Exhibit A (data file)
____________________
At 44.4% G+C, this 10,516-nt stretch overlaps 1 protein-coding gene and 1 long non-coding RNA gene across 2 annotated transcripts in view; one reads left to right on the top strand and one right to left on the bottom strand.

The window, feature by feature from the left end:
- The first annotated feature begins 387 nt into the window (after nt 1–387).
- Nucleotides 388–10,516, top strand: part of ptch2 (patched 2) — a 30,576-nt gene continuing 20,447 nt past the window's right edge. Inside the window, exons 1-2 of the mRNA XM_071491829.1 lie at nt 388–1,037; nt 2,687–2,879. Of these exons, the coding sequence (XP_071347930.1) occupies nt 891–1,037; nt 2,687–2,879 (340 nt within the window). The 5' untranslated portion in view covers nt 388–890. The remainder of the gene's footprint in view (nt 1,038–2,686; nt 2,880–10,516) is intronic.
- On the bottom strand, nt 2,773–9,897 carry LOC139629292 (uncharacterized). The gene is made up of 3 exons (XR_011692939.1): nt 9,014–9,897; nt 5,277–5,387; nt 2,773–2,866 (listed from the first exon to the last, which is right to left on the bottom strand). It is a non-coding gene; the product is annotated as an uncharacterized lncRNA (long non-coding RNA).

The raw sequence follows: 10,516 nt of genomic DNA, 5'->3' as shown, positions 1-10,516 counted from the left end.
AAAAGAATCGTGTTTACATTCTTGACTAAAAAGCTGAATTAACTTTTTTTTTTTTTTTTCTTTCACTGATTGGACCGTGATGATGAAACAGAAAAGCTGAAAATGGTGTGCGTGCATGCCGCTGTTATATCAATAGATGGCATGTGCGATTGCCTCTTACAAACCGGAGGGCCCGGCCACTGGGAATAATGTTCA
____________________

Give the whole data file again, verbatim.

At 44.4% G+C, this 10,516-nt stretch overlaps 1 protein-coding gene and 1 long non-coding RNA gene across 2 annotated transcripts in view; one reads left to right on the top strand and one right to left on the bottom strand.

The window, feature by feature from the left end:
- The first annotated feature begins 387 nt into the window (after nt 1–387).
- Nucleotides 388–10,516, top strand: part of ptch2 (patched 2) — a 30,576-nt gene continuing 20,447 nt past the window's right edge. Inside the window, exons 1-2 of the mRNA XM_071491829.1 lie at nt 388–1,037; nt 2,687–2,879. Of these exons, the coding sequence (XP_071347930.1) occupies nt 891–1,037; nt 2,687–2,879 (340 nt within the window). The 5' untranslated portion in view covers nt 388–890. The remainder of the gene's footprint in view (nt 1,038–2,686; nt 2,880–10,516) is intronic.
- On the bottom strand, nt 2,773–9,897 carry LOC139629292 (uncharacterized). The gene is made up of 3 exons (XR_011692939.1): nt 9,014–9,897; nt 5,277–5,387; nt 2,773–2,866 (listed from the first exon to the last, which is right to left on the bottom strand). It is a non-coding gene; the product is annotated as an uncharacterized lncRNA (long non-coding RNA).

The raw sequence follows: 10,516 nt of genomic DNA, 5'->3' as shown, positions 1-10,516 counted from the left end.
AAAAGAATCGTGTTTACATTCTTGACTAAAAAGCTGAATTAACTTTTTTTTTTTTTTTTCTTTCACTGATTGGACCGTGATGATGAAACAGAAAAGCTGAAAATGGTGTGCGTGCATGCCGCTGTTATATCAATAGATGGCATGTGCGATTGCCTCTTACAAACCGGAGGGCCCGGCCACTGGGAATAATGTTCA